2016 Dolcetto d’Alba, Cascina Luisin, Piedmont, Italy

Dolcetto is a wonderful grape variety. It is grown commonly in Piedmont, often on poorer sites by producers who need a wine that can go to market quickly and give them a fast and reliable revenue stream while their more prestigious Barolo and Barbaresco wines are slowly ageing in the cellar. For us, though, it offers a delicious entry-level expression of Piedmont: Cascina Luisin’s Dolecetto delivers an abundance of juicy, dark-cherry character, counterbalanced by the cherry-pit bitterness and mineral note found in so many of the region’s wines. Try pairing with the food of the region; game-heavy dishes, especially. If you fancy something a little less labour-intensive, I had this with a pizza.

2014 Ronan by Clinet, Bordeaux

While you might not normally turn to Bordeaux for “light” reds, this Merlot is silky and supple enough to sip solo. Produced in a new state-of-the-art winery built by Ch. Clinet in Pomerol, this wine is designed to offer an expression of the character and style of the prestigious producer at a fraction of the price. With grapes and land in Pomerol itself highly prized, Clinet instead turns to more affordable appellations such as Lussac-St Emilion and the Côtes de Castillon for their fruit. I was impressed by this wine’s approachability and silky fruit-led character. It hints at all the character you expect from a wine from Clinet; round and plummy fruit character complemented by typical pencil shavings and wood-smoke character. A good value pairing for a Sunday roast.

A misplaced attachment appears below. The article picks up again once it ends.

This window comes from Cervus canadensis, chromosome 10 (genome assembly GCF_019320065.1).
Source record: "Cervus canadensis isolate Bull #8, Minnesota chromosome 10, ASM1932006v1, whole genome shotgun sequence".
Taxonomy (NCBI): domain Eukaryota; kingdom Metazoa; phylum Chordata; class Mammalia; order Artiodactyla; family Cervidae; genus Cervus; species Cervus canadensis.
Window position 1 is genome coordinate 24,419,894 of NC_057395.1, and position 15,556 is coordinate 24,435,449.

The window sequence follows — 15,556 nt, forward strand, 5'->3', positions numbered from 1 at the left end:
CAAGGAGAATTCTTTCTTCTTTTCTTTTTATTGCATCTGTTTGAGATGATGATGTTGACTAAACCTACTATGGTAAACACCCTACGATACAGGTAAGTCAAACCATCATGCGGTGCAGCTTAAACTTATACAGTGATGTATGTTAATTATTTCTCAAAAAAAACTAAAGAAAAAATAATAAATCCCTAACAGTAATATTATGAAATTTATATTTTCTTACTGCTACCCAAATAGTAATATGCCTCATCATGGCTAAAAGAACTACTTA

2013 Moulin-à-Vent, Vieilles Vignes, Thibault Liger-Belair, Beaujolais

A feature about light red wines would not be complete without a good glug of Beaujolais. For so long overlooked as cheap, overtly fruity and simple, “serious” Beaujolais is finally coming into its own. This is helped by the fact that reputable winemakers from Burgundy are moving south to help Gamay reach its full potential – as is exactly the case with Thibault Liger-Belair and his Moulin-à-Vent. This appellation is often regarded as the most grown-up of the Beaujolais Crus, with the wines often having more concentration and structure when compared to the likes of Fleurie, Morgon and co. Berry fruit dominates the nose, with typical kirsch aromas. A hint of smokiness and burnt match provides evidence of a more reductive winemaking style. This wine lends itself to picnics – particularly good with charcuterie and pâté.

2015 Berry Bros. & Rudd Nuits St-Georges, Benjamin Leroux, Burgundy